The two-day Bangladesh Development Forum hosted by the Economic Relations Division on January 17-18 was an occasion to showcase recent accomplishments and highlight the steps taken for Bangladesh to become a middle-income country. Prime Minister Sheikh Hasina, inaugurating the conference, noted that Bangladesh is currently the 44th largest economy in the world based on GDP. She also pointed out that “by 2030 and 2050, Bangladesh will become the 28th and 23rd largest economy respectively, based on GDP and purchasing capacity.”
High-level international participants lauded the continued annual economic growth rate of over 6 percent for several years and the reduction of population rate below the poverty line. At the same time, several international and national speakers stressed the need for making the education system and young people “future-ready,” in the face of the rapid change in skills and capabilities to be needed in the future.
“What got us here will not take us there,” said Anir Chowdhury, adviser to the A2I information technology project at the Prime Minister's Office, “because most jobs as we know them will disappear and the way knowledge, information and skills are disseminated is changing radically.”
In a special session on quality education, the keynote speaker, Sohorab Hossain, secretary of the Ministry of Education, noted the expansion in enrolment at the educational institutions thanks to, as he puts it, “the conducive political and policy environment for education reform.”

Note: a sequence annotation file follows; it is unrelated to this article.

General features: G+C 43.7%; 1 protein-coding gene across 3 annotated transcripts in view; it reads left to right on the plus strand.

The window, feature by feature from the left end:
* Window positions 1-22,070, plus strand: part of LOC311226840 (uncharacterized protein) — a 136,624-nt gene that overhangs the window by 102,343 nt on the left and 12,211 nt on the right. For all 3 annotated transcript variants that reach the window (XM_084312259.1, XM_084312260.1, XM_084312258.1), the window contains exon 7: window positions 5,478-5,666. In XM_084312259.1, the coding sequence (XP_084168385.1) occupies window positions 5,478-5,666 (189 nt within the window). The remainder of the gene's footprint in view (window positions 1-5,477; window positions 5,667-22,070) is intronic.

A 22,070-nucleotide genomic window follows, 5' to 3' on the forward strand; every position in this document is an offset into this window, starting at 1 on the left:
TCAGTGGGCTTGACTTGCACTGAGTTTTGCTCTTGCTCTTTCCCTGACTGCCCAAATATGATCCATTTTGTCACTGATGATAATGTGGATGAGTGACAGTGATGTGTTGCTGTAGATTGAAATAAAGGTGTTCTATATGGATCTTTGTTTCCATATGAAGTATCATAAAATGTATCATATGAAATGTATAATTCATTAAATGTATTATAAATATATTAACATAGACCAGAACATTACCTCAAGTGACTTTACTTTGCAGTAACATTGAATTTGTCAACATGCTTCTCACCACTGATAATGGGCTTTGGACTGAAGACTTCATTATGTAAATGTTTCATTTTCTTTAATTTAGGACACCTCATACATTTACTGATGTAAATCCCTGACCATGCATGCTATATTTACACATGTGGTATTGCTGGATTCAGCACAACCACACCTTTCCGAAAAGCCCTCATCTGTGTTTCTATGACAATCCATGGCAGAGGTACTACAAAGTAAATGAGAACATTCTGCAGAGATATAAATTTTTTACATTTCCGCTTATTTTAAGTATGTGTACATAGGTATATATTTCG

In the discussion, however, there was no mention of—or if at all, only oblique references to—some unique features of the Bangladesh education system that have proved to be a barrier to structural reform, standing in the way to make the system future-ready.
For example, unlike any other country, school education from pre-primary to 12th grade in Bangladesh is looked after by two separate ministries—up to grade 5 by one and grades 6-12 by another. A separate ministry was created in 2005 to give more attention to primary education. It has become an impediment now. The goal of universal education is for all stages of school education and it has to be planned and implemented in an integrated way looking at the continuity and sequence of curricula, teacher preparation and assessment of learning.